Academic Performance in Primary School Children With Common Emotional and Behavioral Problems

Lisa Mundy, Louise Canterford, Dawn Tucker, Jordana Bayer, Helen Romaniuk, Susan Sawyer, Petra Lietz, Gerry Redmond, Jenny Proimos, Nicholas Allen, George Patton

Research output: Contribution to journalArticlepeer-review

35 Citations (Scopus)


BACKGROUND: Many emotional and behavioral problems first emerge in primary school and are the forerunners of mental health problems occurring in adolescence. However, the extent that these problems may be associated with academic failure has been explored less. We aimed to quantify the association between emotional and behavioral problems with academic performance. METHODS: A stratified random sample of 8- to 9-year-olds (N = 1239) were recruited from schools in Australia. Data linkage was performed with a national assessment of academic performance to assess reading and numeracy. Parent report assessed emotional and behavioral problems with students dichotomized into “borderline/abnormal” and “normal” categories. RESULTS: One in 5 grade 3 students fell in the “borderline/abnormal” category. Boys with total difficulties (β = -47.8, 95% CI: -62.8 to -32.8), conduct problems, and peer problems scored lower on reading. Numeracy scores were lower in boys with total difficulties (β = -37.7, 95% CI: -53.9 to -21.5) and emotional symptoms. Children with hyperactivity/inattention scored lower in numeracy. Girls with peer problems scored lower in numeracy. CONCLUSIONS: Boys with emotional and behavioral problems in mid-primary school were 12 months behind their peers. Children with emotional and behavioral problems are at high risk for academic failure, and this risk is evident in mid-primary school.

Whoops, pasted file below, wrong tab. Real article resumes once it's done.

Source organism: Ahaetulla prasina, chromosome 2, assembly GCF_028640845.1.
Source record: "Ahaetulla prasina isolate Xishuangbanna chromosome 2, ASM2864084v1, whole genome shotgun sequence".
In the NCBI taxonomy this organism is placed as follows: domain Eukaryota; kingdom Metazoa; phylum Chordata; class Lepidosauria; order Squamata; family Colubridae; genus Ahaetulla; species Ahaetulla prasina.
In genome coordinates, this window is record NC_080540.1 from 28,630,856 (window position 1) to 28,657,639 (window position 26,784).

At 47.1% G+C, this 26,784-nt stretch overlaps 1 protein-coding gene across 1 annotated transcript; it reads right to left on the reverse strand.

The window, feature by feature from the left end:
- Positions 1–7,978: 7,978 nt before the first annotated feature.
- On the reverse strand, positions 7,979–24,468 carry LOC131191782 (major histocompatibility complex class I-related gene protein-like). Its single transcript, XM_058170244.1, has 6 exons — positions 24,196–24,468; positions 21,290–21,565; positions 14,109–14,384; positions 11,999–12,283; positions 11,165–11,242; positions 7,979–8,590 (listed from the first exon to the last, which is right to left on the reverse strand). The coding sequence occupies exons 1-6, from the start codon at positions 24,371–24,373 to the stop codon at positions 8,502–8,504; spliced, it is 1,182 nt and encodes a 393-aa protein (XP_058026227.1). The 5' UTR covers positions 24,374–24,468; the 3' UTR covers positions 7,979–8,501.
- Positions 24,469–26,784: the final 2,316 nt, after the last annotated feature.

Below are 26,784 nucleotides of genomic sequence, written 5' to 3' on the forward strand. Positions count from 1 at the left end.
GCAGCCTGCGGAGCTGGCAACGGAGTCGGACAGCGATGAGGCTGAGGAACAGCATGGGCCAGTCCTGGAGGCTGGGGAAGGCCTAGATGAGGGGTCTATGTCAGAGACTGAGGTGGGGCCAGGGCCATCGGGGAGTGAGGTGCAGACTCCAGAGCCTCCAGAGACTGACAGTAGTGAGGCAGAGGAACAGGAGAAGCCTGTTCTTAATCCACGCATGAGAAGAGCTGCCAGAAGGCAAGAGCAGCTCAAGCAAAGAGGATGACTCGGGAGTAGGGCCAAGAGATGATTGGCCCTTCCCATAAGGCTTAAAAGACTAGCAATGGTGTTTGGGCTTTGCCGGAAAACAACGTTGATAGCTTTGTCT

Original languageEnglish
Pages (from-to)593-601
Number of pages9
Issue number8
Publication statusPublished - Aug 2017

Bibliographical note

Funding Information:
This research was supported by a NHMRC project grant (#1010018). MCRI research is supported by the Victorian Government's Operational Infrastructure Program. L.M. receives funding from the Invergowrie Foundation. G.P. is supported by a Senior Principal Research Fellowship from NHMRC. L.C. and H.R. are the statistical experts for this research and take responsibility for accuracy of the data analysis. L.M. and G.P. have full access to all the data in the study and take responsibility for the integrity of the data. We thank all of the families and schools who have participated in this study. We thank all staff involved in data collection and processing at MCRI. The authors report no financial interests or potential conflicts of interest.

Publisher Copyright:
© 2017, American School Health Association

Copyright 2017 Elsevier B.V., All rights reserved.


  • academic performance
  • behavior problems
  • emotional problems
  • public health


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